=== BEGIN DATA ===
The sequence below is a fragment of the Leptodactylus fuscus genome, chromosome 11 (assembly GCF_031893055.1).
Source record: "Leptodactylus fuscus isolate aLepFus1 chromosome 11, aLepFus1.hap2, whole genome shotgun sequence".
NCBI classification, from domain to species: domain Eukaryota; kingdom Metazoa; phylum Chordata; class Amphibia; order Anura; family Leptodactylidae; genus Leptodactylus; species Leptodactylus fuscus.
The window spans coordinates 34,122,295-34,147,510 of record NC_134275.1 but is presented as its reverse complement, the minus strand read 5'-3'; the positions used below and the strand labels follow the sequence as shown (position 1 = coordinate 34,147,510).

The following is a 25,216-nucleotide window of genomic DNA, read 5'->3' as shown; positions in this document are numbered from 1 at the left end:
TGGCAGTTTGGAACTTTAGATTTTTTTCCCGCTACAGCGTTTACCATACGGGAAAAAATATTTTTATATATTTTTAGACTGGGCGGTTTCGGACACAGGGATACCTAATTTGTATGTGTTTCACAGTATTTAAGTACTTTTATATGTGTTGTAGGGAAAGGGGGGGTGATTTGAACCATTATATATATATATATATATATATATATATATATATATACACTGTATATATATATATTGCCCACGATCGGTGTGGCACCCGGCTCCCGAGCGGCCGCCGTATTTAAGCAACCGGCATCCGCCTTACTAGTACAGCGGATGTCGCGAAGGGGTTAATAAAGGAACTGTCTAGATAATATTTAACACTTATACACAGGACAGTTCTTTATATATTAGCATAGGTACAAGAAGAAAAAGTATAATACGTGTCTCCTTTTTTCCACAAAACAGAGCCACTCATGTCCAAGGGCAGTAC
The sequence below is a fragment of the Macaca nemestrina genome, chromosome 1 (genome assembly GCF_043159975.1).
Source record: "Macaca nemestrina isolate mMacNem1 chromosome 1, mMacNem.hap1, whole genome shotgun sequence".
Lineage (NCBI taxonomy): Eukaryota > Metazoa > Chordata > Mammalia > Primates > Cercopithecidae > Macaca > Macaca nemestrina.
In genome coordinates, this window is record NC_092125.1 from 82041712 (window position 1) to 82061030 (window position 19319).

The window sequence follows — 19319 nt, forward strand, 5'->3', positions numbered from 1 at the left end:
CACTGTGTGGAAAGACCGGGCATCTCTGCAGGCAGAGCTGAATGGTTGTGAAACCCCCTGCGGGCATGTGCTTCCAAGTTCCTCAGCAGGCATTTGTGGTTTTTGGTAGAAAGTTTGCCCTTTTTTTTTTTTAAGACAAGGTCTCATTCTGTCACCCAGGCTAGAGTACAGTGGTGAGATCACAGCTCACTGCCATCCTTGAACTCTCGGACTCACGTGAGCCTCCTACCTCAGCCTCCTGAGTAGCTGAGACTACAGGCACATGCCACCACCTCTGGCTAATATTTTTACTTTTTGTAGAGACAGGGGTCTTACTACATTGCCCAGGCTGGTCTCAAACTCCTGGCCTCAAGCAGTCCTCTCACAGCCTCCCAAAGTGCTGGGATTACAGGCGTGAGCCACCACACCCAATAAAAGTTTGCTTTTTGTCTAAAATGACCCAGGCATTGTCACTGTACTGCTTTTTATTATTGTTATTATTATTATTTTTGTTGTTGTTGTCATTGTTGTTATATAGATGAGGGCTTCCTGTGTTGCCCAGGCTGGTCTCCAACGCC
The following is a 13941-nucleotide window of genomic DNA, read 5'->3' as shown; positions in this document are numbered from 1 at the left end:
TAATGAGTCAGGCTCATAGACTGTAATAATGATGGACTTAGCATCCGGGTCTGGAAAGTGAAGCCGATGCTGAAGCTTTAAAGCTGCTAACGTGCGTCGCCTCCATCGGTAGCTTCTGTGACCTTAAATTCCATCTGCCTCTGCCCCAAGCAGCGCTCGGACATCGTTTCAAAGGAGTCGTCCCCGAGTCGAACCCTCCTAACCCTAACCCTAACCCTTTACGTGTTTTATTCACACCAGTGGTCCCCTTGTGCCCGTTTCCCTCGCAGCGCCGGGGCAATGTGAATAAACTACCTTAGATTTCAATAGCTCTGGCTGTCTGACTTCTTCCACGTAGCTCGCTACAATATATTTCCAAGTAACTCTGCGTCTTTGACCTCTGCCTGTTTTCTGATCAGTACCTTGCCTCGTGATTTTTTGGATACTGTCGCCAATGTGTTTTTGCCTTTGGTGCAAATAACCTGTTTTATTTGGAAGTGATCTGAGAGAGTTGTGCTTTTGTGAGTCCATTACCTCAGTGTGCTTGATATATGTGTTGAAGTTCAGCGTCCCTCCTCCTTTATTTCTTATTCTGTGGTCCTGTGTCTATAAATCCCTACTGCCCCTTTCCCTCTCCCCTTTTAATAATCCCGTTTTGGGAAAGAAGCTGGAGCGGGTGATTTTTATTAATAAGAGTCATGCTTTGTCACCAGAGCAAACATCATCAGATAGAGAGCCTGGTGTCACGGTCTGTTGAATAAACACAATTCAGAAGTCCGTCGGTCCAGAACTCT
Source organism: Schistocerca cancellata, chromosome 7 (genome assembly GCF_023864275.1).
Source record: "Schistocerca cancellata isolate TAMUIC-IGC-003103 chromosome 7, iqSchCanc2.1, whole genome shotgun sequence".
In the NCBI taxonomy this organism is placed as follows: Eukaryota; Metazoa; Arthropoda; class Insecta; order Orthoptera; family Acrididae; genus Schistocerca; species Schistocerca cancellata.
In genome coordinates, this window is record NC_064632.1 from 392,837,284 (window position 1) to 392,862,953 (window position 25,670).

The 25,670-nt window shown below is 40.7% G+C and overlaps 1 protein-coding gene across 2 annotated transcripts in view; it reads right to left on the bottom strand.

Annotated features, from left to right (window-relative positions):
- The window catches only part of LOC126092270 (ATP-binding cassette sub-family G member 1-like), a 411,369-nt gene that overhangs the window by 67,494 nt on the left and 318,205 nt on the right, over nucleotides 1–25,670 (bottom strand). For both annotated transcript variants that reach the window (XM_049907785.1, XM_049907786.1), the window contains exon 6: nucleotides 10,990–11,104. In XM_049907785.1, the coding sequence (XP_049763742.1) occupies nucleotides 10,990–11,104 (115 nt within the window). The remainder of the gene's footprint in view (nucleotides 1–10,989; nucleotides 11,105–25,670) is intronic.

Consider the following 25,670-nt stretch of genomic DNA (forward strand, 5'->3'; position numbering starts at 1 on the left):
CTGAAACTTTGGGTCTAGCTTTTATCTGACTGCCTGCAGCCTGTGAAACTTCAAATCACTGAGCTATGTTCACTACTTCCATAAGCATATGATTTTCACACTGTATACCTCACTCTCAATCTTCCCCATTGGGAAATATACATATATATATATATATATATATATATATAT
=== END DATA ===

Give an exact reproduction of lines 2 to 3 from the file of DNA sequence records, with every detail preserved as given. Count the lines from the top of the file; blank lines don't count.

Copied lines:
Source record: "Leptodactylus fuscus isolate aLepFus1 chromosome 11, aLepFus1.hap2, whole genome shotgun sequence".
NCBI classification, from domain to species: domain Eukaryota; kingdom Metazoa; phylum Chordata; class Amphibia; order Anura; family Leptodactylidae; genus Leptodactylus; species Leptodactylus fuscus.